WASHINGTON (AP) -- President Barack Obama will meet Friday with the top leaders in the House and Senate to discuss what to do about automatic cuts to the federal budget.
The meeting, revealed Tuesday by White House and congressional aides, is set to take place hours after the $85 billion in across-the-board cuts will have officially kicked in. This suggests both sides are operating under an assumption that a deal to avert the cuts ahead of the deadline is now out of the question.
The top congressional Republicans, House Speaker John Boehner and Senate Minority Leader Mitch McConnell, and the top Democrats, Senate Majority Leader Harry Reid and House Minority Leader Nancy Pelosi, will attend the White House meeting. McConnell said the meeting will focus on ways to reduce government spending, but indicated he's not backing down on his opposition to any new revenues.
"We can either secure those reductions more intelligently, or we can do it the president's way with across-the board cuts. But one thing Americans simply will not accept is another tax increase to replace spending reductions we already agreed to," the Kentucky Republican said.
The meeting reflects a move to jumpstart negotiations after weeks of inaction on cuts that both parties have said could inflict major damage to government programs, the military and the economy at large. No serious talks to avert the cuts have been under way, and Friday's meeting will be the first face-to-face discussion between Obama and Republican leaders this year.
The White House has warned that the $85 billion in cuts could affect everything from commercial flights to classrooms and meat inspections. The cuts would slash domestic and defense spending, leading to forced unpaid days off for hundreds of thousands of government workers.
The impact won't be immediate. Federal workers would be notified next week that they will have to take up to a day every week off without pay, but the furloughs won't start for a month due to notification requirements. That will give negotiators some breathing room to keep working on a deal.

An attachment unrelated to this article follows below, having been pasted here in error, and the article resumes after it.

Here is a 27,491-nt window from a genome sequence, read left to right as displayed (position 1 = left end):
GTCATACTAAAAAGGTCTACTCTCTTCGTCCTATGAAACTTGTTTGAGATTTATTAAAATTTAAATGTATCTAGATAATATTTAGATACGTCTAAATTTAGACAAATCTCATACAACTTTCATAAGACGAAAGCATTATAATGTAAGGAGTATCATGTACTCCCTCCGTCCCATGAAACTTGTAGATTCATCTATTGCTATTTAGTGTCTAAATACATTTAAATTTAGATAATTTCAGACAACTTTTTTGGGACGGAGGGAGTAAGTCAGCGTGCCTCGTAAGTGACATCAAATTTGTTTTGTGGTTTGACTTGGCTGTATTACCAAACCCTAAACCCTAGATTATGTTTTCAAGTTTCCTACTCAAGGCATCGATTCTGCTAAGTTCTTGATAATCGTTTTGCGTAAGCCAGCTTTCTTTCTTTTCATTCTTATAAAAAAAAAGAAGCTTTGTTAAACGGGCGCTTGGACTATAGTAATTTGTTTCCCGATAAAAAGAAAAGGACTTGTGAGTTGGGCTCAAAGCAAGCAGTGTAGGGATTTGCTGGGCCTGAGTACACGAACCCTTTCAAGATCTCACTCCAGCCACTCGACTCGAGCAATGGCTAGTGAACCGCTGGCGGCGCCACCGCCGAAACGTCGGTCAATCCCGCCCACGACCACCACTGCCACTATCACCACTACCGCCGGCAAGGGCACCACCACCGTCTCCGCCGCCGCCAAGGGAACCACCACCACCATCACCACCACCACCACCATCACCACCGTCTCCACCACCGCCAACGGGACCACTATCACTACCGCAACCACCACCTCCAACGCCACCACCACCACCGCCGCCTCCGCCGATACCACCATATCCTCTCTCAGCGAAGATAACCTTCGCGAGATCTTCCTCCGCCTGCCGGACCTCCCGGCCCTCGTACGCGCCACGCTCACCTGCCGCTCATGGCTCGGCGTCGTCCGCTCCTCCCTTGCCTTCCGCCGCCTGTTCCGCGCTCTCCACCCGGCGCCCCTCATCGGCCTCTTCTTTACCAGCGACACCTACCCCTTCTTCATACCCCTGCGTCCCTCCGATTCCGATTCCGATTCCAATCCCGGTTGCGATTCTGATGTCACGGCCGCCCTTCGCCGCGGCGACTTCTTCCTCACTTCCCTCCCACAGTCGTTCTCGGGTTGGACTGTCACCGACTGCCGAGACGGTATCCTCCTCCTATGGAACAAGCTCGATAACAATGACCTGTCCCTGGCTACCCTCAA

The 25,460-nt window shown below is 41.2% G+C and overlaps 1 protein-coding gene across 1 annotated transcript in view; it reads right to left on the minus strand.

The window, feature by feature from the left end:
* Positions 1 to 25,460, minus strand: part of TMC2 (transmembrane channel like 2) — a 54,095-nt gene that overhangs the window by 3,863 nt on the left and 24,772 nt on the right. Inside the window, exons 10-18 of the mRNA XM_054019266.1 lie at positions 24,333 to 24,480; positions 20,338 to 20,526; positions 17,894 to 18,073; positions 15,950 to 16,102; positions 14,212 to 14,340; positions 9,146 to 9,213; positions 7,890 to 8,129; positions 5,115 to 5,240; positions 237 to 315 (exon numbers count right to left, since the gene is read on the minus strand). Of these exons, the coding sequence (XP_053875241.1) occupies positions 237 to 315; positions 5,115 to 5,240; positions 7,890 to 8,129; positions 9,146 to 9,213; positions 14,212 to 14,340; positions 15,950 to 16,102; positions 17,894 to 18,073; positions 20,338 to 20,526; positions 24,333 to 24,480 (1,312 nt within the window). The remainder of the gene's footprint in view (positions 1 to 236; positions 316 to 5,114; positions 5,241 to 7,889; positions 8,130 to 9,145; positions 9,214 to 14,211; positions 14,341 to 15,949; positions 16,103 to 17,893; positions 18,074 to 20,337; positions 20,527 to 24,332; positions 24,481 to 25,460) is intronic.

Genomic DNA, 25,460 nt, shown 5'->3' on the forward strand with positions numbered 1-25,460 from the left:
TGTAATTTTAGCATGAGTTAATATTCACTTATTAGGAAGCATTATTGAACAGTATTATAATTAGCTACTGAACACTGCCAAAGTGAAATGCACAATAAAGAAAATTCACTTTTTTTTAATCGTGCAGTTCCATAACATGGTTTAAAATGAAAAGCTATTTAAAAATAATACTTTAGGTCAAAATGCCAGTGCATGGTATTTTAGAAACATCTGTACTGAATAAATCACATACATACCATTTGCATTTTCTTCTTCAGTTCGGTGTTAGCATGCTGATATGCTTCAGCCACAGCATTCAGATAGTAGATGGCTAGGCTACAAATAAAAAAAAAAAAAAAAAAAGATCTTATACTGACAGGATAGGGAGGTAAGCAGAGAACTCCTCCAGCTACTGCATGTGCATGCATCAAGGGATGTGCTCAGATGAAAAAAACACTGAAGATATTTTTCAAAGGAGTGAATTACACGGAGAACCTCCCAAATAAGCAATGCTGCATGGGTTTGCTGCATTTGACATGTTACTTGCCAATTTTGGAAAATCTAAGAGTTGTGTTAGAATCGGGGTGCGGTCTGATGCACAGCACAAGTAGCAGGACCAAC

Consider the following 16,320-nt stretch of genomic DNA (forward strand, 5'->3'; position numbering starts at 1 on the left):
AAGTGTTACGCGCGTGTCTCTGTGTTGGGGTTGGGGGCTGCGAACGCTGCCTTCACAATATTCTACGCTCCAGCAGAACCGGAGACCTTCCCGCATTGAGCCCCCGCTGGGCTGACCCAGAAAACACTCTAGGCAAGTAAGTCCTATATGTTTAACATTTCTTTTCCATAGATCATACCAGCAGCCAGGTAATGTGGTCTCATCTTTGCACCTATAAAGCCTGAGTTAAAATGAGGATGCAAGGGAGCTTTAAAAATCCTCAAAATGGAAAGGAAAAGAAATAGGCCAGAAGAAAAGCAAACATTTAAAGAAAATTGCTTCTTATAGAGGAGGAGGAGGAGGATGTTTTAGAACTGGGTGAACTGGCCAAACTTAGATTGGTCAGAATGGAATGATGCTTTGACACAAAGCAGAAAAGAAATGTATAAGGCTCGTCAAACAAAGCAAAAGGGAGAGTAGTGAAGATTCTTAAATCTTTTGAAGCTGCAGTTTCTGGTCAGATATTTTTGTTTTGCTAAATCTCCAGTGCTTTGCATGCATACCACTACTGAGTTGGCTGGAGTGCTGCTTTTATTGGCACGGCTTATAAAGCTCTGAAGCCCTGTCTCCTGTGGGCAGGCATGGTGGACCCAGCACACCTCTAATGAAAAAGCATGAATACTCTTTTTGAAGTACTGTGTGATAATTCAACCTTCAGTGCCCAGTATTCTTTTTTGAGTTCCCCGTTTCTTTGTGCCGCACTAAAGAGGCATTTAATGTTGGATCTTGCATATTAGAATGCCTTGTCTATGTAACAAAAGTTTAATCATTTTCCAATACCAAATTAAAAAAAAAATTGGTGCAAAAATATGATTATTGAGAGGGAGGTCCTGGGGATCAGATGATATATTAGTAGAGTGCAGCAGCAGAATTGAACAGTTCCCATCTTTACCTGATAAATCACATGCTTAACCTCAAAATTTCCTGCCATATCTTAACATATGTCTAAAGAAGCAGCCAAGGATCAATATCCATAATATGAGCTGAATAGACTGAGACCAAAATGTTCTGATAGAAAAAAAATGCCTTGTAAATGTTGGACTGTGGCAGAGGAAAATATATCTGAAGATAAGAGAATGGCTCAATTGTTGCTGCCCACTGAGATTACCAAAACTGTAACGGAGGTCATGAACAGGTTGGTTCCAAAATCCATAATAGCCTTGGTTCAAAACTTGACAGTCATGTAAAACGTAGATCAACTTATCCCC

McConnell and other top Republicans have been lining up behind a plan that wouldn't replace the cuts but would give Obama's agency heads greater leeway in deciding how to distribute them. The idea is that money could be transferred from lower-priority accounts to others, for instance, which bankroll air traffic control and meat inspection. But Obama and some Republicans have said they don't support that approach.
Senate Democrats have prepared a measure that would forestall the automatic cuts through the end of the year, replacing them with longer-term cuts to the Pentagon and cash payments to farmers, and by installing a minimum 30 percent tax rate on income exceeding $1 million. That plan is virtually certain to be toppled by a GOP-led filibuster vote later this week.
In the House, where Republicans in the last Congress passed legislation to replace the cuts, Boehner has said it's now up to Obama and the Senate to figure a way out. The Senate never took up the House-passed bill.
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